I'm not aware that anyone has claimed that electrons experience emotions. Certainly not in this thread.

If panpsychism/property dualism and there are conscious stormclouds, or universes, or computers for that matter, and they have subjective experiences, then perhaps there will one day be a way to detect it. As it is, I can't even detect my fellow humans' subjective experiences. But I'm pretty sure the people I meet are conscious, even without that proof.

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Re: Whatever Consciousness is, it's Not Physical (or reducible to physical).

Post by Erribert » May 23rd, 2018, 8:06 pm

By creating a definition of consciousness, we bring it into the physical. Any definition would, in turn, contain words that of themselves would need definitions, and definitions of definitions. Therefore, a useful logical manner of equating the definitions of physical and consciousness, is to look for overlapping definitions. If the brain is considered physical, then any definition of consciousness has a source in the physical. The physical is something we can touch with our senses. This leaves a lot out such as gravity and love. So, gravity is non-physical, by this reasoning.

To take this a few steps further down the rabbit hole, brain sciences contends that the activity of the brain functions as a compiler and discriminator of experience we create with our senses. Many philosophies (including science) describe the brain as a sense organ itself; being no different from the eye, for example. This is because such brain is an extension of such senses. In more mystical circles, the brain “is a mirror”.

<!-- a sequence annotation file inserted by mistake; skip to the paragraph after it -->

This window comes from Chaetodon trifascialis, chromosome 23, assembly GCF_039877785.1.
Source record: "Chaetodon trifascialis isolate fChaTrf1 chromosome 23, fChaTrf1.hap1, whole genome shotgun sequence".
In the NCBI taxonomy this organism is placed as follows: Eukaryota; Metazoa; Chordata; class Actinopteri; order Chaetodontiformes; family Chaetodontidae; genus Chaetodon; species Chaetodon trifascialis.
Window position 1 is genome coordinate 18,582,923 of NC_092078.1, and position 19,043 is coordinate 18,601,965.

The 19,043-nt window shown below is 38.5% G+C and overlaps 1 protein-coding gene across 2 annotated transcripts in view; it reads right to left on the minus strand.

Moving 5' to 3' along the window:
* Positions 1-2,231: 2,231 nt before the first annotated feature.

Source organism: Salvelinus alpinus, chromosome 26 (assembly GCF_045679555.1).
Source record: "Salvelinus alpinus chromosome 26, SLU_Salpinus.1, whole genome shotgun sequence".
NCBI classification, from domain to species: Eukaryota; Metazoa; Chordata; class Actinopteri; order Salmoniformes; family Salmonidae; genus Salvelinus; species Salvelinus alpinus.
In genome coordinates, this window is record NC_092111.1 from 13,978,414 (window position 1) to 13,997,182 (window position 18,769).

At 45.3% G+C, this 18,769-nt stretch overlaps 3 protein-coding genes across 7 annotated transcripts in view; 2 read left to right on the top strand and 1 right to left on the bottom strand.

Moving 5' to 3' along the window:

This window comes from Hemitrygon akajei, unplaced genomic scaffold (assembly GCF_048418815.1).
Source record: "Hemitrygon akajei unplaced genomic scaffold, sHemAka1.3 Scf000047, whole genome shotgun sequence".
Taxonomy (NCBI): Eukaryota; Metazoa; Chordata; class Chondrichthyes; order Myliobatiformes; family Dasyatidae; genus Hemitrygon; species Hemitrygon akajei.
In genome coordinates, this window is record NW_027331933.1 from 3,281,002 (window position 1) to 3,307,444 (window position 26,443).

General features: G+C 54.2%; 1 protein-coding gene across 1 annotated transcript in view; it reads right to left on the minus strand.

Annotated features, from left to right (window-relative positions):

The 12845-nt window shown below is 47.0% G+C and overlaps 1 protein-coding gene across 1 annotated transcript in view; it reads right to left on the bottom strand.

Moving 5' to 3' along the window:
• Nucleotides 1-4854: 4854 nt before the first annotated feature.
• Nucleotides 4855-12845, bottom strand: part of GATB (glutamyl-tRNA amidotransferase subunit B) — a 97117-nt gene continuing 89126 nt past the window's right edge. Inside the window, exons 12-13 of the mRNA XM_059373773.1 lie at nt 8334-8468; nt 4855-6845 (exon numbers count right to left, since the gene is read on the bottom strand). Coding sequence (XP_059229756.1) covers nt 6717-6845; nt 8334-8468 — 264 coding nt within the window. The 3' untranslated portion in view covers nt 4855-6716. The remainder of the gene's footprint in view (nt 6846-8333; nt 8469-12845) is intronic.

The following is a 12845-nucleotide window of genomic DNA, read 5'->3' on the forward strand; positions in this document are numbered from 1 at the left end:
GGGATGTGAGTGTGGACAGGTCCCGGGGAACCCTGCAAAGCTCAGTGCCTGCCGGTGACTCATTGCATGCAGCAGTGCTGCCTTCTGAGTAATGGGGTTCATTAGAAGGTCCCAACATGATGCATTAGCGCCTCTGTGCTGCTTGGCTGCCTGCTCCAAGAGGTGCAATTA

Just to be able to share my current (ever-changing) philosophies: As I see it there are three categories of consciousness that need to be differentiated to have a meaningful conversation.

1. The first is “Consciousness-Of”. This is the most widely considered and discussed form of consciousness.
2. “Self-consciousness”. This is not to be confused with “self-awareness”, but it often is.
3. Finally, there is “Consciousness” itself which is different from the other two.

There are probably many more ways in which consciousness as a phenomenon are addressed. I am hoping we don’t get too far into semantics with this discussion, and I simply create my categories above to facilitate my rhetoric.

“Conscienceness-Of” could be considered as having “physical” origins. That is, to be in touch with that outside requires a physical basis. This includes everything from a consciousness of a hamburger to consciousness of God. “Conscience-ness-of” requires a separation between subject and object. In other words some kind of neurological recognition (touch, sight, brain... With regard to God, the object is a pattern of sorts. Direct consciousness of God, such as with the Gnostics or some Catholic orthodoxies requires the consciousness of a “feeling, or an “awakening”.

“Self-Consciousness”, as I am using it here, refers to individuality. That is, it is a consciousness particular to the individual that only such individual has access to. While the individual experiences self, all the rest of us only experience the “object of the individual”. This means we can only know the presentation of such individual and could never know what it is that is looking through such individual’s eyes. That we see as an individual could have any self consciousness. We could never know. The term “Namaste” is used to point that out. “The god within me recognizes the god within you”. Such god could be labeled as Atman if one follows Hindu philosophy, which is where much of these yogic practices come from.